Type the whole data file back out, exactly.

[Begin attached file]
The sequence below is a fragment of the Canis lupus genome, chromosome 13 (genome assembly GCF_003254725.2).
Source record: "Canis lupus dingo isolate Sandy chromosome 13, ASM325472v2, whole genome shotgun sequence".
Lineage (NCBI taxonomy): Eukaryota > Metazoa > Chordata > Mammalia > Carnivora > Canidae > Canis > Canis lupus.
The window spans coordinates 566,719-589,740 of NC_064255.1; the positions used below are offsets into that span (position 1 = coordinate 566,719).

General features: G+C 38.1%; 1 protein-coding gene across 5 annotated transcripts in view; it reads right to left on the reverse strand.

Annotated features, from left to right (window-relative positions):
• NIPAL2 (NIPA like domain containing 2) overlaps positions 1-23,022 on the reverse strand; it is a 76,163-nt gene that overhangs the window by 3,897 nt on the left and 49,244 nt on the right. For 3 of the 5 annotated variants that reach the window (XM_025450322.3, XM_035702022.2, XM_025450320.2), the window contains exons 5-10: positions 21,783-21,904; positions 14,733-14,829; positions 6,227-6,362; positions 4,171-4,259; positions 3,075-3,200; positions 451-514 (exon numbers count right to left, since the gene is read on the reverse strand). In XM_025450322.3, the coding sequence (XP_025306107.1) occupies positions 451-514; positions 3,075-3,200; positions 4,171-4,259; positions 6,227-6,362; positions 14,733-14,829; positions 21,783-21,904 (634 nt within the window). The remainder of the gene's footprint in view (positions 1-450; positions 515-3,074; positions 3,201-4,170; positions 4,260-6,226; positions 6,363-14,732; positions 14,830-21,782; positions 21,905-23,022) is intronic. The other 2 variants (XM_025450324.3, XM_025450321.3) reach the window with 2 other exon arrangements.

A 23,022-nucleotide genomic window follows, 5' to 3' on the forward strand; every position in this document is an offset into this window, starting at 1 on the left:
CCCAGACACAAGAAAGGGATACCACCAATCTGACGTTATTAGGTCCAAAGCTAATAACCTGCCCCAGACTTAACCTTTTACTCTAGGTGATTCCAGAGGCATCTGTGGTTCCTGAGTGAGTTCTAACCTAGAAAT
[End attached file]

The sequence below is a fragment of the Canis lupus genome, chromosome 13 (genome assembly GCF_003254725.2).
Source record: "Canis lupus dingo isolate Sandy chromosome 13, ASM325472v2, whole genome shotgun sequence".
Lineage (NCBI taxonomy): Eukaryota > Metazoa > Chordata > Mammalia > Carnivora > Canidae > Canis > Canis lupus.
The window spans coordinates 566,719-589,740 of NC_064255.1; the positions used below are offsets into that span (position 1 = coordinate 566,719).

General features: G+C 38.1%; 1 protein-coding gene across 5 annotated transcripts in view; it reads right to left on the reverse strand.

Annotated features, from left to right (window-relative positions):
• NIPAL2 (NIPA like domain containing 2) overlaps positions 1-23,022 on the reverse strand; it is a 76,163-nt gene that overhangs the window by 3,897 nt on the left and 49,244 nt on the right. For 3 of the 5 annotated variants that reach the window (XM_025450322.3, XM_035702022.2, XM_025450320.2), the window contains exons 5-10: positions 21,783-21,904; positions 14,733-14,829; positions 6,227-6,362; positions 4,171-4,259; positions 3,075-3,200; positions 451-514 (exon numbers count right to left, since the gene is read on the reverse strand). In XM_025450322.3, the coding sequence (XP_025306107.1) occupies positions 451-514; positions 3,075-3,200; positions 4,171-4,259; positions 6,227-6,362; positions 14,733-14,829; positions 21,783-21,904 (634 nt within the window). The remainder of the gene's footprint in view (positions 1-450; positions 515-3,074; positions 3,201-4,170; positions 4,260-6,226; positions 6,363-14,732; positions 14,830-21,782; positions 21,905-23,022) is intronic. The other 2 variants (XM_025450324.3, XM_025450321.3) reach the window with 2 other exon arrangements.

A 23,022-nucleotide genomic window follows, 5' to 3' on the forward strand; every position in this document is an offset into this window, starting at 1 on the left:
CCCAGACACAAGAAAGGGATACCACCAATCTGACGTTATTAGGTCCAAAGCTAATAACCTGCCCCAGACTTAACCTTTTACTCTAGGTGATTCCAGAGGCATCTGTGGTTCCTGAGTGAGTTCTAACCTAGAAAT